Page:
Bush Vows To Veto Senate's Farm Bill
Tuesday, November 6, 2007
The Bush administration, setting the stage for another confrontation with Congress over a major spending measure, issued a veto threat yesterday against the Senate version of the $288 billion farm bill.
The announcement came as a disappointment to bipartisan Senate supporters, who had hoped the farm legislation avoided some of the pitfalls that prompted a similar veto threat this summer against a House-passed version.
But in a news briefing held as Senate debate began yesterday, acting Agriculture Secretary Charles F. Conner charged that the five-year legislation had been inflated by $37 billion through the use of "tax increases and budget gimmicks."
"It will need significant changes. . . . We have a long way to go," he said. Conner said details of the administration critique will be issued shortly in the hope that they "will impel Congress to work with us."
Despite the enormous congressional popularity of the bill -- which funds farm subsidy programs, food stamps, environmental programs and biofuels research -- the administration believes it can sustain a veto by rallying Republicans against tax provisions used to fund some of the new outlays.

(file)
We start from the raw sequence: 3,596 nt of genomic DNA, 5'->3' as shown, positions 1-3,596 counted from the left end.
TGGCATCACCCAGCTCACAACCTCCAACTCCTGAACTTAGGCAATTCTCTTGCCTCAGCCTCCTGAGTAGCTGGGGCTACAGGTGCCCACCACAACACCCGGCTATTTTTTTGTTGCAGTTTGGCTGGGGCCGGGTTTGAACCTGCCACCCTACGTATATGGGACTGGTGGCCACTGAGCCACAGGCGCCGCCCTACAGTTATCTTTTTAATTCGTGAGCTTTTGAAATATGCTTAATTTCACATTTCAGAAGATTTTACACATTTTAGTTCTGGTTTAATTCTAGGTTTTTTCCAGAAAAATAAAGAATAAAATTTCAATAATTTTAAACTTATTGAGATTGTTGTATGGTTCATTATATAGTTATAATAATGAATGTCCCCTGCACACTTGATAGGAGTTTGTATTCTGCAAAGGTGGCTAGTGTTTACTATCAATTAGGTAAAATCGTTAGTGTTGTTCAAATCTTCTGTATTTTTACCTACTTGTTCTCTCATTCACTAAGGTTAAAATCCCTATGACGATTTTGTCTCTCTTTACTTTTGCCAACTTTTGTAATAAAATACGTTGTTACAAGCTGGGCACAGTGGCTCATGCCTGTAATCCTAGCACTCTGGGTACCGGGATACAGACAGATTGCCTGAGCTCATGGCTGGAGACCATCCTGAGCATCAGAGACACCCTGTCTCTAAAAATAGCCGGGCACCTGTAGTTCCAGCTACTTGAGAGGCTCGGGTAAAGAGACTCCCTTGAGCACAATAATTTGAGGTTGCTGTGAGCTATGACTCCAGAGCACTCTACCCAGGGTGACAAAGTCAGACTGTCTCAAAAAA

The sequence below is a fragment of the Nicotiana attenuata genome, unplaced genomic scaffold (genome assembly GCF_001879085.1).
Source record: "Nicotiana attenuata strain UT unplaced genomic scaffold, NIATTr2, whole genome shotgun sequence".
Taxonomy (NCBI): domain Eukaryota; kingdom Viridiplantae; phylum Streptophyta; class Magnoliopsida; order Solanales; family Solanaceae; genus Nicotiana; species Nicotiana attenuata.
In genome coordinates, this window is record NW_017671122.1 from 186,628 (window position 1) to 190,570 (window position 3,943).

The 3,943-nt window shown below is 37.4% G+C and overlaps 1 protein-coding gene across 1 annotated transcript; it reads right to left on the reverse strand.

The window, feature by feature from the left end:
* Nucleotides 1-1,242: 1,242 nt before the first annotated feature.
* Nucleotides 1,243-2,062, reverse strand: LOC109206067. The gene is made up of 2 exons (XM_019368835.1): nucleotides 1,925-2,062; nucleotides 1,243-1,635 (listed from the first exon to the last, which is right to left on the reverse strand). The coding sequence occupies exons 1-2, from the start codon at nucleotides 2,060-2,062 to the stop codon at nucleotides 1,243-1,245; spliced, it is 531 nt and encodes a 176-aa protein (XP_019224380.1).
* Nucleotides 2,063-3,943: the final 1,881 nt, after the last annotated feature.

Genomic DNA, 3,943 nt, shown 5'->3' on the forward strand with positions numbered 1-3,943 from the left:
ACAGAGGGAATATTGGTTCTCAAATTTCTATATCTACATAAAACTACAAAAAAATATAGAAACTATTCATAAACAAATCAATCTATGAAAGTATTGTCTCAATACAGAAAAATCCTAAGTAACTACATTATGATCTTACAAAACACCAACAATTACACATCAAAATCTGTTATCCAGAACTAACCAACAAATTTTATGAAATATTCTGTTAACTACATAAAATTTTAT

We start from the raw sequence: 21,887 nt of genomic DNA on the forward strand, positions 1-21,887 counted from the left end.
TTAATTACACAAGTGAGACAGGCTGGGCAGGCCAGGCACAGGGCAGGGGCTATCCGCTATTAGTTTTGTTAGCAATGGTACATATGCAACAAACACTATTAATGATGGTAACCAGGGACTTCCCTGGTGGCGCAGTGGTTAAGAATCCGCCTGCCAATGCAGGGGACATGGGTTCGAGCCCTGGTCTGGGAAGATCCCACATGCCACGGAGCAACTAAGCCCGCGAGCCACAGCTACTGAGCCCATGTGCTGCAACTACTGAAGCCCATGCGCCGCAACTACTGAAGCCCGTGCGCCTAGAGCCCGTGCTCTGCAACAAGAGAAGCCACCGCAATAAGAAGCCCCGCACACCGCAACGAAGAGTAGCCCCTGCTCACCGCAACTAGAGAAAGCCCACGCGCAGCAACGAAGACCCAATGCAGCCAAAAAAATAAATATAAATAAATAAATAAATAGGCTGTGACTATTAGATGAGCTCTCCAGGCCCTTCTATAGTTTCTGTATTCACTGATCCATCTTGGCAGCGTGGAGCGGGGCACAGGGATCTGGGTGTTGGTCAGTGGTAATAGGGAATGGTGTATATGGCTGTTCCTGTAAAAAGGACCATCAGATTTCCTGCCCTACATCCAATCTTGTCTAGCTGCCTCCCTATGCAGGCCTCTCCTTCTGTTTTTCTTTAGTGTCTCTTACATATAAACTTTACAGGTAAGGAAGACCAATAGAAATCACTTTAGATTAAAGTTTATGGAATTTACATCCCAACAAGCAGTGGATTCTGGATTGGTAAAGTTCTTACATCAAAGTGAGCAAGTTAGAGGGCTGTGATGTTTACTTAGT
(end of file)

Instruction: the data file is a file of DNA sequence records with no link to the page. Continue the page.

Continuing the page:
Conner charged that the bill's funding depends on $15 billion in new taxes and added that "we don't believe other sectors should pay" so that farm subsidies can go to "millionaires living on Park Avenue."
Most House Republicans voted against that chamber's version of the bill in July after Democrats offset new spending on nutrition programs by tightening tax rules on U.S. subsidiaries of foreign companies. Democrats said they were merely closing a loophole, but Republicans and the White House branded it a tax increase.
The Senate version, which includes a new $5.1 billion fund that farmers could tap when hit by weather losses, would be financed in part by a different set of measures clamping down on tax-avoidance techniques used by business.
Conner also said the bill contains too little reform of subsidies. He said the administration is dissatisfied that the bill does not place stricter limits on subsidy payments to rich farmers.
Morgan is a contract writer for The Post and a fellow at the German Marshall Fund, a nonprofit policy institute.